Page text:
These documents appoint trusted individuals to make decisions on your behalf when you can’t.
7. Update your estate plan regularly.
Life is full of unexpected turns. Milestone events such as marriage, divorce, births, and deaths can significantly impact your wishes and create gaps in your plan.
In addition, charities that used to hold significance may not have the same impact anymore. Therefore, it is crucial to periodically review and make necessary adjustments to your plan.
Estate planning is a personalized process, and we want to emphasize that the above-mentioned steps are merely an outline.
Our objective is to initiate a dialogue and assist you in developing a plan or motivate you to revise an existing one. We are always available to address any questions you may have.
A quote we mention in last month’s summary is worth repeating:
“Usually, recessions sneak up on us. CEOs never talk about recessions,” said economist Mark Zandi at the end of 2022. “Now it seems CEOs are falling over themselves to say we’re falling into a recession. …Every person on TV says recession. Every economist says recession. I’ve never seen anything like it.”
Last August, the highly respected Conference Board, which compiles the Leading Economic Index, believed the U.S. economy would not expand in the third quarter of 2022 and “could tip into a short but mild recession by the end of the year or early 2023.”
The Conference Board doubled down last month, forecasting that “a contraction of economic activity” will begin in Q2 and lead to a mild recession by mid-2023.
Nonetheless, the economy expanded at an annualized pace of 3.2% in Q3 2022 and added another 2.6% in Q4 before slowing to 1.3% in Q1 2023, according to the U.S. Bureau of Economic Statistics.
Since January, the economy has added 1.6 million net new jobs, according to U.S. Bureau of Labor Statistics data, including 339,000 new jobs in May.
Neither metric is consistent with the traditional definition of a recession.
Although the year is not yet over, it serves as a reminder that the brightest minds cannot accurately foretell and time future events.
Still, is the jump in the unemployment rate from 3.4% in April to 3.7% in May a concern?
It’s worth pointing out that the unemployment rate is measured by a survey called the household survey. Employment, reported as nonfarm payrolls each month, is calculated via a survey of businesses called the establishment survey.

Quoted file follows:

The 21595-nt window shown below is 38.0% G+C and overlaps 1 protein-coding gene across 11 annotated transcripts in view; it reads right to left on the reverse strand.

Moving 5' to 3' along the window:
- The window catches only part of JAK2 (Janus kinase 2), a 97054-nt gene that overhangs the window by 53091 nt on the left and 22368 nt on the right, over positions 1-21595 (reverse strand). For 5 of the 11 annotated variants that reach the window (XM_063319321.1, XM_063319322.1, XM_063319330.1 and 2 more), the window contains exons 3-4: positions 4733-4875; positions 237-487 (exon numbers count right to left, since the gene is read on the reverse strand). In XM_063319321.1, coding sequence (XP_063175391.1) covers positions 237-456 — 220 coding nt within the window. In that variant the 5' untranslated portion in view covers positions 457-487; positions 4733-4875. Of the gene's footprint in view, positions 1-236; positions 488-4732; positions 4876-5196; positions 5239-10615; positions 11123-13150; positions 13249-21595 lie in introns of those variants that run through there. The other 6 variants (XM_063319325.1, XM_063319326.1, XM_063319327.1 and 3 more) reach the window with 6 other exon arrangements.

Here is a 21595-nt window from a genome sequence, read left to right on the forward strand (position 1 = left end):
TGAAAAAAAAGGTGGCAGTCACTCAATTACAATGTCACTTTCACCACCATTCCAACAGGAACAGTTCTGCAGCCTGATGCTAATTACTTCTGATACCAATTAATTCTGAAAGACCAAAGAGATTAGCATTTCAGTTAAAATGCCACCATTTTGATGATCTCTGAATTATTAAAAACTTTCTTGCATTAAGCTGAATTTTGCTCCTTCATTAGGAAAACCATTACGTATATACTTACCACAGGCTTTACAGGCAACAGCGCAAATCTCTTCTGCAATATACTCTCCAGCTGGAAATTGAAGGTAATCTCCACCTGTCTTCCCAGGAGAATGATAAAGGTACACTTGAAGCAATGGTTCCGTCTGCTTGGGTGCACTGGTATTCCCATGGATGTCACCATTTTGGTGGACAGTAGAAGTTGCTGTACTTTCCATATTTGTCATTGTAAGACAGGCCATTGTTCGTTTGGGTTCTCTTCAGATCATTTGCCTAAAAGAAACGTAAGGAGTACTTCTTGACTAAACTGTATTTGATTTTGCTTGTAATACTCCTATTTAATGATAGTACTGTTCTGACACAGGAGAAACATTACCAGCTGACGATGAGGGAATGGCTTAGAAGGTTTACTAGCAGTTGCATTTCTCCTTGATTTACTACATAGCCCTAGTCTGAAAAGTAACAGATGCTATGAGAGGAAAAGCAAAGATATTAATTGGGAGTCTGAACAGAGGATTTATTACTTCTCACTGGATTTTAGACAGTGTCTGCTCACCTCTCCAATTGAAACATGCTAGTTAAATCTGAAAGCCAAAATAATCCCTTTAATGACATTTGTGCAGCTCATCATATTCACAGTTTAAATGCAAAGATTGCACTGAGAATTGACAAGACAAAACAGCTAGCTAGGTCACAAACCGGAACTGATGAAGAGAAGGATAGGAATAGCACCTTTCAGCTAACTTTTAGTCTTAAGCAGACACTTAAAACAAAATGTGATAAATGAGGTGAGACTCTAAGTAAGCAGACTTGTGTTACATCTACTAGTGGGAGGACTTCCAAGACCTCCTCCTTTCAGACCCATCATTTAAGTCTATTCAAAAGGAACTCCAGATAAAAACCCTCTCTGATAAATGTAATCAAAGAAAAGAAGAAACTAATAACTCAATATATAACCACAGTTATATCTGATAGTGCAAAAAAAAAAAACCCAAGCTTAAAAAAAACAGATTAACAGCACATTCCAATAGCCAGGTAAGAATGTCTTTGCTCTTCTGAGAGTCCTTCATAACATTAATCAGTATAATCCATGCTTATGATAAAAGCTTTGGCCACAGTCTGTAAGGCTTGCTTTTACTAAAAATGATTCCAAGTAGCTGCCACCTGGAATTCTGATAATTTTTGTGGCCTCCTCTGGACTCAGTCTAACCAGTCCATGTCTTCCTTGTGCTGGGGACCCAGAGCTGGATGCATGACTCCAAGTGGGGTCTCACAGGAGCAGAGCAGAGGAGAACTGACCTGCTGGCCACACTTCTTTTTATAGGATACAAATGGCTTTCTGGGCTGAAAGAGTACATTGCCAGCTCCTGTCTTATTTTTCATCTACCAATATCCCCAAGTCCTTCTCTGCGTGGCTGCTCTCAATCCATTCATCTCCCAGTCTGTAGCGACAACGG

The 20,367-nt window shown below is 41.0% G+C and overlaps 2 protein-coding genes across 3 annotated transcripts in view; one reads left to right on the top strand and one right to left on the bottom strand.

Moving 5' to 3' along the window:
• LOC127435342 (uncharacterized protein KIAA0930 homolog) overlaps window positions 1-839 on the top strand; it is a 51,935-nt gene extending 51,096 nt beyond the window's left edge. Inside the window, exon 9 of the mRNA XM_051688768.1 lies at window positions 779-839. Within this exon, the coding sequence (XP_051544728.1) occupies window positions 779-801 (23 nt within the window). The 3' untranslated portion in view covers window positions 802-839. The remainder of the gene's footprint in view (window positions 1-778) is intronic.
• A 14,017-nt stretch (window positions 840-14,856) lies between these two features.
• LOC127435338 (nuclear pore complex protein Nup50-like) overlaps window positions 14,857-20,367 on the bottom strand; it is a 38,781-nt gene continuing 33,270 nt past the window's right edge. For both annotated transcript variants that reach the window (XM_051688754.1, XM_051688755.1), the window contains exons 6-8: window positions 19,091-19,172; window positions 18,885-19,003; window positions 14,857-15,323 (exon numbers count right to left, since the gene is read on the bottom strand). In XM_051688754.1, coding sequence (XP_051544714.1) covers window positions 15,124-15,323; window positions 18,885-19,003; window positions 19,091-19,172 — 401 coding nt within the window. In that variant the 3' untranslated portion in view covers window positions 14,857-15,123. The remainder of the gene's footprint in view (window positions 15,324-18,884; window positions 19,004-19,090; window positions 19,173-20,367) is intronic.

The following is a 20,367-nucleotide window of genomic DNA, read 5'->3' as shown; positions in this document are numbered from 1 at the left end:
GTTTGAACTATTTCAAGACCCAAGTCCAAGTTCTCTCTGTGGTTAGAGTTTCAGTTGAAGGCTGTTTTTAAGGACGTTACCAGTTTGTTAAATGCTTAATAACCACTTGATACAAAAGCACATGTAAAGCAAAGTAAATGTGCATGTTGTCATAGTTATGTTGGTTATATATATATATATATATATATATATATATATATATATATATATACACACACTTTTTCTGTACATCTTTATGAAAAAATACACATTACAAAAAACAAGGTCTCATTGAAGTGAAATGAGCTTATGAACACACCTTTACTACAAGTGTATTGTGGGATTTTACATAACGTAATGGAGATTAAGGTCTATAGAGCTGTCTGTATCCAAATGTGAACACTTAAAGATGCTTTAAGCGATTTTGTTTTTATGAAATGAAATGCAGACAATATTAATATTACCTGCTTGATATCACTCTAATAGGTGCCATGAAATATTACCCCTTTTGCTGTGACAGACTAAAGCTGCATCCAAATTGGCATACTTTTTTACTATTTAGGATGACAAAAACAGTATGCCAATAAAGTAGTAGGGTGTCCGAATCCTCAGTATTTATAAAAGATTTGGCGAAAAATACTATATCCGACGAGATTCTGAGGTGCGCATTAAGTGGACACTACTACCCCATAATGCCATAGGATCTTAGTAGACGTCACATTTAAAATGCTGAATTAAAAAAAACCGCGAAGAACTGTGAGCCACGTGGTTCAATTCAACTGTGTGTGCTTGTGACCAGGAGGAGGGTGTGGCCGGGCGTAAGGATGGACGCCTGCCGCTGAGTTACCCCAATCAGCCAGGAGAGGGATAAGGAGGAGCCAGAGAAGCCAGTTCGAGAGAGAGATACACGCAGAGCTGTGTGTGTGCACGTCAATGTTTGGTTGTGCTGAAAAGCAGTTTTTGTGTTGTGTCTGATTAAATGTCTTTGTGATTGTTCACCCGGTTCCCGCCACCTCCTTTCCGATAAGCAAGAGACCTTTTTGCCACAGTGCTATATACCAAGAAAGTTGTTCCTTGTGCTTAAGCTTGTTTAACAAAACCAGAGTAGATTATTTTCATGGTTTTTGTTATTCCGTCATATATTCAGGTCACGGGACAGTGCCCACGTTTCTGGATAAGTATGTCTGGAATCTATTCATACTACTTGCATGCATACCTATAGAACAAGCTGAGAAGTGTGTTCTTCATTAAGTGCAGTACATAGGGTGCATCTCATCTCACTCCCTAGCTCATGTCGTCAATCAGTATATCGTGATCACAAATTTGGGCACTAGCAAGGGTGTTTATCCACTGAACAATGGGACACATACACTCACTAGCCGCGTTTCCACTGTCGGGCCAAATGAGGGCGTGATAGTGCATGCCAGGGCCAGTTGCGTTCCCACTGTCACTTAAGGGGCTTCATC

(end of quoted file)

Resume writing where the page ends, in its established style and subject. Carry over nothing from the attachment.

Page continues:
The U.S. BLS says the household survey includes “self-employed workers whose businesses are unincorporated.” The establishment survey does not.
Self-employed workers whose businesses are unincorporated declined by 369,000 in May. It’s possible that anomalies in the data accounted for the sharp decline and subsequent rise in the jobless rate. June’s unemployment rate should provide additional clarity.
Debt ceiling drama
According to popular belief, if a frog is thrown into boiling water, it will immediately jump out. However, if placed in warm water and the temperature gradually increases, it will eventually perish.
We’ve never tested the hypothesis (nor do we plan to), but it can be used as a metaphor.
The federal deficit is continuously expanding, i.e., the temperature of the water is slowly rising, without any clear indication of when it may pose a threat to financial stability.
However, a hard cap on the total deficit via a decision not to raise the debt ceiling would have had serious consequences. Market reaction would have been swift and dramatic.
Politicians will always posture, but behind closed doors, they recognized the need to strike a deal, however imperfect such a deal might be, and the debt ceiling was raised. Crisis averted.
As an impartial advisor, it is not within our purview to opine on the particulars of the agreement. Our role involves evaluating the market through the narrow lens of an investor’s perspective. You see, the investor assesses the economic fundamentals over a period of roughly six to nine months.
If the U.S. were to default on its debt (T-bills set to mature), it would lead to unpaid bills, a credit downgrade, and severe consequences in both U.S. and global financial markets.
Such consequences would likely lead to economic instability, higher borrowing costs for the U.S. Treasury, a weaker dollar, and a loss of confidence in the U.S. government’s ability to manage its finances.
None of these outcomes are desirable for investors.
We trust you’ve found this review informative. If you have any inquiries or wish to discuss any concerns, please don’t hesitate to contact a team member.